by James Rada, Jr.


New Commissioners Sworn In

Thurmont Mayor John Kinnaird swore in newly elected commissioners Marty Burns and Bob Lookingbill during the November 4th town meeting to serve four-year terms.

Connection and Impact Fees Raised

The Thurmont Mayor and Board of Commissioners raised impact fees for the town, and they are expected to increase the connection fees. Connection fees are the cost new development pays to connect to the town’s water and sewer systems. The impact fees are fees that new development pays based on the development’s impact on various things in town. The fees must be spent on the items they are paid for.

The new impact fees are:

Water — $3,935, up from $2,885.

Wastewater — $5,575, up from $2,275.

Sewer Pumping Station — $1,000, up from $250.

Roads — $2,760, up from $1,500.

Parks — $1,840, up from $1,000.

The proposed connection fees that the commissioners are expected to pass are:

Water — $4,145, up from $2,500.

Sewer — $5,065, up from $2,500.

Easements Released

The Thurmont Mayor and Commissioners voted to release easements the town holds on two parcels because they are no longer needed for a public purpose. The easements were on a property on Clark Drive and the Mountain Gate Business Park. The property owners will now have the property with encumbrances.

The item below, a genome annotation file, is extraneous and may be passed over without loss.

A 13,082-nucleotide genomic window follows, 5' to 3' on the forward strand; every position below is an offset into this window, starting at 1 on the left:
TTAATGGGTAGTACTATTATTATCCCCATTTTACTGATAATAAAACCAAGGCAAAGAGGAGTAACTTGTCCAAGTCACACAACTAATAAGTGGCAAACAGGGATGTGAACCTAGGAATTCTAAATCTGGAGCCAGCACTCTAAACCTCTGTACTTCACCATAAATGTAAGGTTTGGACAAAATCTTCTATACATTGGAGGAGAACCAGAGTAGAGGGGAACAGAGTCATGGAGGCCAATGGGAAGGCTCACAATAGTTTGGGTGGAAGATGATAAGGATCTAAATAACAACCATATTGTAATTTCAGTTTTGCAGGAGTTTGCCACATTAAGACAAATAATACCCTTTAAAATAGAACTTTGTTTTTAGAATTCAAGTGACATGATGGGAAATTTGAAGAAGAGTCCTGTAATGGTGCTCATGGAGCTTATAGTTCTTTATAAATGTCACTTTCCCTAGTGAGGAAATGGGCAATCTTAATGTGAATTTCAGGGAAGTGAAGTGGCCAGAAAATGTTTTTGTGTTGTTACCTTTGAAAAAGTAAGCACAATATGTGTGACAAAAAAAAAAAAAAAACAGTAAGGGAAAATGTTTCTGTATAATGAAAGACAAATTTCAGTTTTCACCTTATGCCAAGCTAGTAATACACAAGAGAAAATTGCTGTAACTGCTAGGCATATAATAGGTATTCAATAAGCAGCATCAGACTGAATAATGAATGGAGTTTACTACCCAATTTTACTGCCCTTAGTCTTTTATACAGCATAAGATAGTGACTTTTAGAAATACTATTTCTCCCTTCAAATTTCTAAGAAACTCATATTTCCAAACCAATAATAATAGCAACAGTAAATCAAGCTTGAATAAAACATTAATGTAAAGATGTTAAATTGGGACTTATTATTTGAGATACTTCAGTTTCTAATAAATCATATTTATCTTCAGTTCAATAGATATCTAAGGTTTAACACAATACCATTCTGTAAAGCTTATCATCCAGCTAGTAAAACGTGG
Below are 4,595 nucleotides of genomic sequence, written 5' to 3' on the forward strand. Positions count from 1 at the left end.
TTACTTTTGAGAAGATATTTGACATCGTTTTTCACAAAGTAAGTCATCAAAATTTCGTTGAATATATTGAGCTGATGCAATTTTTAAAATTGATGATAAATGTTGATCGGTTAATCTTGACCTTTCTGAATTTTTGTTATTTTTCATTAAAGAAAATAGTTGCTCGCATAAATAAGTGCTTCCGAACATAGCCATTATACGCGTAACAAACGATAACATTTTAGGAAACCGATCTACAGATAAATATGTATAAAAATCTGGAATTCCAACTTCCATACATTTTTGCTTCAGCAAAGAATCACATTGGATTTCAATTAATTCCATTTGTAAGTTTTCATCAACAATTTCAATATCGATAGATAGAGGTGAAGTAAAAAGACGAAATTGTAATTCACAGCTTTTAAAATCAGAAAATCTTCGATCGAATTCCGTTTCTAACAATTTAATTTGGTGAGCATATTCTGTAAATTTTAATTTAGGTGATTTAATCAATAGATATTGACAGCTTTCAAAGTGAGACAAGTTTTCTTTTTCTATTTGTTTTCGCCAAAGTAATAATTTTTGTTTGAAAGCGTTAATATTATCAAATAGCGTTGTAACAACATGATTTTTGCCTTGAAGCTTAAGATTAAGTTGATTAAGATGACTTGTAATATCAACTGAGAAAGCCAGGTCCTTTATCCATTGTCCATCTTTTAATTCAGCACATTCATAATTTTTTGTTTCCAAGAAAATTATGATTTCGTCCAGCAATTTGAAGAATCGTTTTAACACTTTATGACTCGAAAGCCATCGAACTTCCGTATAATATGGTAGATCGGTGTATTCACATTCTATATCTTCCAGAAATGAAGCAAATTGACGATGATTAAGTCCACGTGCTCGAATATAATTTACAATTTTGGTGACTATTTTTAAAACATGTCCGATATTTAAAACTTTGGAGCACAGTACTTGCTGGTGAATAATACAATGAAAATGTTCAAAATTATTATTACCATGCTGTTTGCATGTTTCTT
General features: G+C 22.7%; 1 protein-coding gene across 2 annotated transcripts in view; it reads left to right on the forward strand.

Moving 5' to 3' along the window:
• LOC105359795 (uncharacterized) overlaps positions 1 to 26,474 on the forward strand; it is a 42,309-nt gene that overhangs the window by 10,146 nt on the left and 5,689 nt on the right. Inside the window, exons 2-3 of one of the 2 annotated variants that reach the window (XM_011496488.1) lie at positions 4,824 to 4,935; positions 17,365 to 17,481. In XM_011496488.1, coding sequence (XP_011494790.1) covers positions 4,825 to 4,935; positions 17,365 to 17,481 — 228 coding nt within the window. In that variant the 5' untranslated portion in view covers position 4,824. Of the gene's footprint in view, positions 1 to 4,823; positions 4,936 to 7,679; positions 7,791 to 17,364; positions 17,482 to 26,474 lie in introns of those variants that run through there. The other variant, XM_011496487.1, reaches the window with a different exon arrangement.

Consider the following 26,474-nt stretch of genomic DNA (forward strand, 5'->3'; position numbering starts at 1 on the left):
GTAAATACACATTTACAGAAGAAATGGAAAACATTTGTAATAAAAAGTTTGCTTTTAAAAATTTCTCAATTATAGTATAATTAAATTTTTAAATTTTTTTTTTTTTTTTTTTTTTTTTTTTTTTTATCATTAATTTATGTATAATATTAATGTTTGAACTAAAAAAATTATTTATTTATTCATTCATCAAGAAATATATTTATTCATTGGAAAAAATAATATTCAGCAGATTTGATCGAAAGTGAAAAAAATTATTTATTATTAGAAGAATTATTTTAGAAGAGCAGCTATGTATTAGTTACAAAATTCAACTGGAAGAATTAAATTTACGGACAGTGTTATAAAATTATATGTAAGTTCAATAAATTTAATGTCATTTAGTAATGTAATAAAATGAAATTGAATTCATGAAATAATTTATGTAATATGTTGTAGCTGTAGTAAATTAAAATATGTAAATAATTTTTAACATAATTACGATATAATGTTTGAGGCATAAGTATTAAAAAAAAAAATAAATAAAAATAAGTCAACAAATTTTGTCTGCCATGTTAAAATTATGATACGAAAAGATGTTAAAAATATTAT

Appointments Made

The Emmitsburg Board of Commissioners unanimously appointed former mayor and commissioner Jim Hoover to fill the unexpired term for the commissioner seat that was left vacant when Frank Davis was elected as Emmitsburg mayor during the recent town election.

The commissioners also appointed Patricia Galloway as a member of the Emmitsburg Planning Commission, with a term running from November 6, 2023, to March 1, 2026.

Board Reorganized

In a change from years past, rather than putting forth recommendations for which board members should serve in which positions, Mayor Frank Davis allowed the board to decide among themselves which roles the board members would serve.

President: Amy Boehman-Pollitt

Vice President: Jim Hoover

Treasurer: Valerie Turnquist

Parks and Recreation Committee Liaison: Tim O’Donnell

Planning Commission Liaison: Valerie Turnquist

Citizens’ Advisory Committee: Jim Hoover

Town Gets Some Water Fund Relief